A while back Time magazine did a cover story on “multi-taskers,” those ambi-directional workaholics who keep their e-mails, cell phone calls, BlackBerry blips, meeting schedules, conference lineups, tradeshow appointments, flight arrangements, customer complaints, soccer-league games, church committees and volunteer work all tumbling forward in some simulacrum of progress.
The article gave the impression that multi-taskers were to be lauded, as if they were a new high point in evolution. This, I doubt; but there’s no turning back from the modern communication technology that makes this multi-tasking possible.
Construction, because of its intensely physical nature, has been one of the last industries to benefit from all these digital innovations. But that is changing fast as weatherproof, ruggedized GPS systems and wireless technology increasingly give tech-savvy contractors a leg up on the competition.
What is worrisome is that technology’s multiple distractions can overwhelm people who lack the ability to steer to a fixed point on the horizon. Information overload can lead not only to confusion, but the illusion of progress. Just because you’re pointing and clicking, sending and receiving, doesn’t necessarily mean work is getting done or that the work you’re doing is good.
People are interrupted so many times by so many different “devices” that they never finish one task before moving to the next. I call this: device-induced attention deficit disorder, or DIADD. As the technology tidal wave sweeps over the construction industry in the next few years, I wouldn’t be surprised if a lot of construction managers wind up suffering from DIADD as well.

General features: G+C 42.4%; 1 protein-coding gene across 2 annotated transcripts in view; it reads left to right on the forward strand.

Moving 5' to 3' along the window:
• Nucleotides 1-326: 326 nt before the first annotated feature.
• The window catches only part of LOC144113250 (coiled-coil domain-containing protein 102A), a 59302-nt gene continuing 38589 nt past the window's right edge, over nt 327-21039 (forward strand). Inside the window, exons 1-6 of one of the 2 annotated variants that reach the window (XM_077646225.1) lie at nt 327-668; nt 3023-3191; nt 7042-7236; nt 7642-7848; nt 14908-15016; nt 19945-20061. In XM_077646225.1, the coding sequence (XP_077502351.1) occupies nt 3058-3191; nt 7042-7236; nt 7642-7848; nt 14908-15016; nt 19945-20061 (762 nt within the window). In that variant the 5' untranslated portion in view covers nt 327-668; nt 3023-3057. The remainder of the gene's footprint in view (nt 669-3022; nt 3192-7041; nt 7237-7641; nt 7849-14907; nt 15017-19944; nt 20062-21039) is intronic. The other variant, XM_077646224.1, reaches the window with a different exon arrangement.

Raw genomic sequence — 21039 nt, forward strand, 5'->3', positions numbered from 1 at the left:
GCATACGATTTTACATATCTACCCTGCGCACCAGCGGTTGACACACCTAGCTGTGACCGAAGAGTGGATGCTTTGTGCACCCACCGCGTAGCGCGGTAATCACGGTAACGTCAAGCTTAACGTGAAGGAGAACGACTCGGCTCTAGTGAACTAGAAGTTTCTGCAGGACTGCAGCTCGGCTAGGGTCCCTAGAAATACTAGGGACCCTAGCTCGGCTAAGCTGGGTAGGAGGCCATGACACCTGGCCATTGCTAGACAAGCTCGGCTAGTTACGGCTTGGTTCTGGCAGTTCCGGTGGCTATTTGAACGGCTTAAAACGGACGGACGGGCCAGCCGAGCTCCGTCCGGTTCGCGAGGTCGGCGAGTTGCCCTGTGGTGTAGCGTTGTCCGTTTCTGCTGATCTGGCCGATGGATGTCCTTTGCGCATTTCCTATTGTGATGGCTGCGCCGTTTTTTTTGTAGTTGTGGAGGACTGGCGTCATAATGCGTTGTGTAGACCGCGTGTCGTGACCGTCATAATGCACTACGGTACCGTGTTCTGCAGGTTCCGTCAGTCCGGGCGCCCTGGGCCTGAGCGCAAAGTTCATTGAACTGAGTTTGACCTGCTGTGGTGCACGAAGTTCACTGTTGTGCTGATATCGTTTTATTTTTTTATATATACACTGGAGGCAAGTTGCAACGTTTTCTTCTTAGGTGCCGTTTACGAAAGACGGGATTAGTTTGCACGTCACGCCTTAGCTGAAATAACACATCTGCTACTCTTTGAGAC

The biggest danger with DIADD is not that you won’t get anything done – you will, however chaotic and draining the process may be. But long-term exposure to multiple points of information leaves us with little time to reflect, evaluate and strategize beyond what happens after the current crisis.
The problem, however, is not the devices – it’s us. I have no intention of giving up word processing for a manual typewriter. And I doubt any contractor will ever throw his GPS equipment in the tool shed and go back to grading and staking the old way. But I have learned that at least one day a week, I need to turn all the devices off – television, perhaps the greatest distraction, included. Sunday is appropriate. I felt a few withdrawal pangs the first few weekends I tuned out. But it didn’t take long to realize that on those days I was having better conversations with my wife and kids, restarting a few books I’d once abandoned, playing more with the dog and really enjoying the day. Best of all, I felt refreshed and recharged when Monday morning rolled around.
Despite its hip cachet, 24/7 is an evil thing. Before your life gets drawn and quartered by DIADD, I’d recommend you consider something more like 24/6. Today’s technology makes us all more productive. But we need to bend it to our will and not the other way around.